Perhaps it is easier for someone in another state to challenge the tax. Striking a tax on what is considered a legal weapon, especially when the legislature failed to ban due to constitutional concern, may be more palitable to the courts and most likely to win. Then taking down the state ban is easy. Once that is open it will be an argument about needing to let 2A overrule the comerce clause power- a ban on mamufacture eventually leads to an effective outright ban. If the cant ban, but can stop all manufactue, eventually all pre existing wil break and none exist- none exist, none can be made, and none can be sold, but thats not a ban? Someone (maybe a reservist) could claim they want to buy a M249 to get their own practice in on off duty time to maintain skills needed in militia.

Biggest stumbling block is what the Heller and McDonald decisions say about full auto-- these were actually addressed and the Justices said some things along the lines of those decisions NOT striking the full auto ban. The state will be able to pound on those quotes. In truth, the Justices stopped short of saying the ban is ok and that machine guns are not protected, but that may rewuire too high a level of reading comprehension for some judges to understand. The quotes do leave the door open to challenge the machine gun prohibitions, but it stopped short of actually comingnout and saying one way or the other.
 

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Discussion Starter · #9 ·
They don't ban the manufacture OR sale of new ones- they've allowed millions upon millions to be made and sold since the bans went into effect! You just have to be one of "them" to qualify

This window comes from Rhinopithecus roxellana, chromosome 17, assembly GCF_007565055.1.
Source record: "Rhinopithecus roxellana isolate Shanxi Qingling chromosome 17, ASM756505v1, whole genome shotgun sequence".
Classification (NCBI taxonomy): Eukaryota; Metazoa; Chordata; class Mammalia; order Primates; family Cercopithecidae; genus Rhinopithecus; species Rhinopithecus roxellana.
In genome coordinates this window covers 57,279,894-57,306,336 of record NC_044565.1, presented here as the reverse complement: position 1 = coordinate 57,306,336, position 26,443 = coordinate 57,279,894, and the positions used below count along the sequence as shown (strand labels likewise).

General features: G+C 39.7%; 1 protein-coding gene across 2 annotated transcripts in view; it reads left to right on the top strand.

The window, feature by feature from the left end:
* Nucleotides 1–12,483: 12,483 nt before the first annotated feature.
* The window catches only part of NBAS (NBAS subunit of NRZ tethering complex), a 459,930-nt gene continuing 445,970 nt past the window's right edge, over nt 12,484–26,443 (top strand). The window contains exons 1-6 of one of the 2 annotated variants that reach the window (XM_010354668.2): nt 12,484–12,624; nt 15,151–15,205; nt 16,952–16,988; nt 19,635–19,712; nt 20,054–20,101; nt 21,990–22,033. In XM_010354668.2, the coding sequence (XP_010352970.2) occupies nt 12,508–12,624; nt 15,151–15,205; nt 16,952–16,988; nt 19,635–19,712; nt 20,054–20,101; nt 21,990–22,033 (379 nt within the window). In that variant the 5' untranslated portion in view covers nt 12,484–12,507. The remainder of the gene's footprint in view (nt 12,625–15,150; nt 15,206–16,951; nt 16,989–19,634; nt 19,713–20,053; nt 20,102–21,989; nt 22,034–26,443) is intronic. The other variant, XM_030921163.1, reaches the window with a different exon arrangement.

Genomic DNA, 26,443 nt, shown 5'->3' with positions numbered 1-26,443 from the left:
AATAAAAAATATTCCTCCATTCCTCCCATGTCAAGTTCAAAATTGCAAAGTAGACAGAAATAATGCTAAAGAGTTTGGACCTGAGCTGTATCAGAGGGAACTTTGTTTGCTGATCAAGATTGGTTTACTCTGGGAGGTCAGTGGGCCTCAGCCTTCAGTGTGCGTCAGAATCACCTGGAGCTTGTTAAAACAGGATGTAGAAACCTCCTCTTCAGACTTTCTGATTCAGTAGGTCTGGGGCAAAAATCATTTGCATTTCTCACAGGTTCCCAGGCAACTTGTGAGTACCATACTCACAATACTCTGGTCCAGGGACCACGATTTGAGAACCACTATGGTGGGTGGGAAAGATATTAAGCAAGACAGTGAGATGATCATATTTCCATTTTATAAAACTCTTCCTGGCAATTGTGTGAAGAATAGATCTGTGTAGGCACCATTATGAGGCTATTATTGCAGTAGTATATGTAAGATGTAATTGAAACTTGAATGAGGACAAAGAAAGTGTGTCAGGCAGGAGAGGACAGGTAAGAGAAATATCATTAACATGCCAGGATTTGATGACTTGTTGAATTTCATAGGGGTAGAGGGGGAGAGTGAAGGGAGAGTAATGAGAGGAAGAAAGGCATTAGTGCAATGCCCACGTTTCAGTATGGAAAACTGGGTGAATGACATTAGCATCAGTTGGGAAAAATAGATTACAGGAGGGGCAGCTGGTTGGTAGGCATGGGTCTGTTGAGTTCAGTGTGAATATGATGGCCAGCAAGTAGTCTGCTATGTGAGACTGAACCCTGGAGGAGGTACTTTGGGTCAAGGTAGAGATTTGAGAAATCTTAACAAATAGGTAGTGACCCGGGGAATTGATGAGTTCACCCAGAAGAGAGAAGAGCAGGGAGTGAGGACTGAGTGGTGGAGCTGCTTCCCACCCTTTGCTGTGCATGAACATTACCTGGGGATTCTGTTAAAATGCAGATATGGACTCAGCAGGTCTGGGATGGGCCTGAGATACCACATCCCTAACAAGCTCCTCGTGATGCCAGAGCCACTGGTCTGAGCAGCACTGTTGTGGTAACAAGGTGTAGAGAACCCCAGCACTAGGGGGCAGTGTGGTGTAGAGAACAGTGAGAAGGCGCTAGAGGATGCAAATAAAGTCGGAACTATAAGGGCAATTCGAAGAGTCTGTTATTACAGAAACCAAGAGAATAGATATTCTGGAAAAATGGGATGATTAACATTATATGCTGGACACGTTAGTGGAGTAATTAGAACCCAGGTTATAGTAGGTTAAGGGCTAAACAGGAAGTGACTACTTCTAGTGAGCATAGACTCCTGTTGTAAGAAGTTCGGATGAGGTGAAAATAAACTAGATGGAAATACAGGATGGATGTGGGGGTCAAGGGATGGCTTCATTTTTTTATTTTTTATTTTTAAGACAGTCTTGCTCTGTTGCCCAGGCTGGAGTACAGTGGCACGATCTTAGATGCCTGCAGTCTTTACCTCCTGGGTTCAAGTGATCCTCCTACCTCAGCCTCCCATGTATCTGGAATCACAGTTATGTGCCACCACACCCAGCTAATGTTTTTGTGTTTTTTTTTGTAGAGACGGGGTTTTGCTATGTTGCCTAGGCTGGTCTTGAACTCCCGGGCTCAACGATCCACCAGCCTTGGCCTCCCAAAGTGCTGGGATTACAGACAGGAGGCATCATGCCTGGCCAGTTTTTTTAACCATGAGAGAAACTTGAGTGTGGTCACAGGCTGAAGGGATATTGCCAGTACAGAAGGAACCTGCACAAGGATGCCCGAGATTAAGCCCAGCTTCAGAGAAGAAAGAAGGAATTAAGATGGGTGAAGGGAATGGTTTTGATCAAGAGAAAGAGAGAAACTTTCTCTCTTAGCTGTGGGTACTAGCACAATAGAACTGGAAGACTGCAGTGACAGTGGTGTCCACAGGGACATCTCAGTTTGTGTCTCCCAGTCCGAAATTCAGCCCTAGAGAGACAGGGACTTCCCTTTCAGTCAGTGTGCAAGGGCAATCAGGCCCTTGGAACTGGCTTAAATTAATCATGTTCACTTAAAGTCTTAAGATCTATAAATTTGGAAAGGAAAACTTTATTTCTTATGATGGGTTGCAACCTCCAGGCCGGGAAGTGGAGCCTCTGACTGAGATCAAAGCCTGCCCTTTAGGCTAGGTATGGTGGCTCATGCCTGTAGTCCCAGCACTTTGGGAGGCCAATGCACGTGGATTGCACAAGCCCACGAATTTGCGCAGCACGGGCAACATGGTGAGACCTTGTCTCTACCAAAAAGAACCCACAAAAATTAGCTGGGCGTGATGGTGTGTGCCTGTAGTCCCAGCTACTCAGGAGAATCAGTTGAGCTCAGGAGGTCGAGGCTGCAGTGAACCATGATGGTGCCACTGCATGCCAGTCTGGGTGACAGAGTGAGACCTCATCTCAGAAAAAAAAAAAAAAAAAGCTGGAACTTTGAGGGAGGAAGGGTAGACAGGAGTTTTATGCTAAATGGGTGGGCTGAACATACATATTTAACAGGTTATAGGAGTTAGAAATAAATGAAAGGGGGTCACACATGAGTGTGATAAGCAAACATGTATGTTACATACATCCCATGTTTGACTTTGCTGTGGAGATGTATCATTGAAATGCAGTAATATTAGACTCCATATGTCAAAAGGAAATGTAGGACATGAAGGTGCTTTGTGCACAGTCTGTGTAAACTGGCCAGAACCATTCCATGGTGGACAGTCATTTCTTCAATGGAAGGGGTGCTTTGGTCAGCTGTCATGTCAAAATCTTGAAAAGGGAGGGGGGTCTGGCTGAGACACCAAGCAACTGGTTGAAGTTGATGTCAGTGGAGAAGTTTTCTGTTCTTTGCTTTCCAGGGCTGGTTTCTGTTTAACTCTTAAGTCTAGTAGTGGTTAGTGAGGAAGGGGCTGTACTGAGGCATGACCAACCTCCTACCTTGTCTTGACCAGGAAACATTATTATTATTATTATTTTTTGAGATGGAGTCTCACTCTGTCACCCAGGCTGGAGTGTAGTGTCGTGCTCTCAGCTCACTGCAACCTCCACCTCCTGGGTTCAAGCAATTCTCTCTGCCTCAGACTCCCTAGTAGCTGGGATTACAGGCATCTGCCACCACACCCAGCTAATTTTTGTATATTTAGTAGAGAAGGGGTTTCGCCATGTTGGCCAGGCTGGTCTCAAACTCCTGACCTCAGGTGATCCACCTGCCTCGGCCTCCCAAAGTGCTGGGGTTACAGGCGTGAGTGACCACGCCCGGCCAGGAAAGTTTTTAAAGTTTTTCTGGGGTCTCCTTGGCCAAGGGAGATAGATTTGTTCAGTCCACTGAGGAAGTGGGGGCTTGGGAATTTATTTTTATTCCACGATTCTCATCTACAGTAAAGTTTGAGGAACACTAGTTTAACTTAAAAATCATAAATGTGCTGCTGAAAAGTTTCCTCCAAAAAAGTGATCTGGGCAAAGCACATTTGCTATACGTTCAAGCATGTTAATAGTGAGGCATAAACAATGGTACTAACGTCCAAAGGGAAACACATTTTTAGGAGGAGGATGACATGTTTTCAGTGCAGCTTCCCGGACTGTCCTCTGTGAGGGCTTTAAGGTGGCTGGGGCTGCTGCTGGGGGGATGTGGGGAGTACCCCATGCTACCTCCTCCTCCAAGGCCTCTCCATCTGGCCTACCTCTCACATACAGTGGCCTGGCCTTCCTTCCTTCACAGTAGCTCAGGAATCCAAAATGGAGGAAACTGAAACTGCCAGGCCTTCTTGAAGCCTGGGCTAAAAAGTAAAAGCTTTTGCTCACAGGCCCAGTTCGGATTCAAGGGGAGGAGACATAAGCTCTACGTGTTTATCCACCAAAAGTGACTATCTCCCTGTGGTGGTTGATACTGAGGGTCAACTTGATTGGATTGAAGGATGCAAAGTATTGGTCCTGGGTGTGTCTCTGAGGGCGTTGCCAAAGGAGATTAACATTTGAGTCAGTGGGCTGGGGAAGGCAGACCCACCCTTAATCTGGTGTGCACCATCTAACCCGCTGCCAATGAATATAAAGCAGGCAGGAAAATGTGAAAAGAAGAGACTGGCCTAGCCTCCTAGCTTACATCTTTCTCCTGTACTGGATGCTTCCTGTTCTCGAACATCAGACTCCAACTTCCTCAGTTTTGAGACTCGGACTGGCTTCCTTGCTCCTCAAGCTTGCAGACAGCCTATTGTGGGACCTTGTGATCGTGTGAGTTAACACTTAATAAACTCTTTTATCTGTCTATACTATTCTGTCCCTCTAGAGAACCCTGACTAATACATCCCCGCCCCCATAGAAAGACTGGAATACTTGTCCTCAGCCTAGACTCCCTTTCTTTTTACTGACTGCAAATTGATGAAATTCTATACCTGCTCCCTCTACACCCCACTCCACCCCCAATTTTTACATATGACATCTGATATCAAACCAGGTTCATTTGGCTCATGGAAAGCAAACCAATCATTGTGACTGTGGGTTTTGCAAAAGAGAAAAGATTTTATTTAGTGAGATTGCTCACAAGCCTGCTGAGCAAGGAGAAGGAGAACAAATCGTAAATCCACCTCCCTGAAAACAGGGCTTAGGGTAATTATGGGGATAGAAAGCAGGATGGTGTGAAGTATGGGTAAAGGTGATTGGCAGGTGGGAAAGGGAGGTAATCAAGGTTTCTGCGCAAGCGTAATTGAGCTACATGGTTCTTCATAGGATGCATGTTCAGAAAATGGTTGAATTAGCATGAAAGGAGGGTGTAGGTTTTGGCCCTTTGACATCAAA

They only ban new ones from being sold to We The People.
 

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If you really want to get mad, read the actual history of the case, amongst the worst and most unjust decisions the Court has ever rendered.
 

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Discussion Starter · #11 ·
So why dont we start preparing the case now for when these "AW" cases are behind us and we have new leadership in DC who respect the supreme laws of the land?
 

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Cases challenging the ability to infringe on the 2A by using the Commerce Clause have already been through the federal court system, and as usual been denied cert by SCOTUS. Try your preferred seach engine for 'MSSA v Holder', the Firearms Freedom Act and the statements by Gary Marbut.
 

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So why dont we start preparing the case now for when these "AW" cases are behind us and we have new leadership in DC who respect the supreme laws of the land?
Is there a way that we can use their own strategy against them? Let's start a campaign to overturn the NFA firearms ban in New York State. Then we can compromise and say "OK, we'll settle on just getting rid of the SAFE act and ensuring all semi-auto firearms are legal".

That would be a win-win everyone can be happy with right?
 

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For one thing, there is NOT a federal ban on full auto weapons. Under federal law it is legal to own full auto weapons, it just takes a $200 tax stamp. I believe congress specifically steered away from an outright ban because they believed it may violate the 2A. Federal law only bans making and selling new full auto firearms. That is based on the comerce clause so it is not as clear cut to challenge. SCOTUS already said you cannot charge a fee to exercise a right when wealth has no relation to the right (striking down a poll tax of ~$1). You could challenge the $200 tax on those grounds, which raises the question of are they protected arms? This runs the risk of SCOTUS saying the tax is allowed because they are not protected- which then opens door to an outright ban.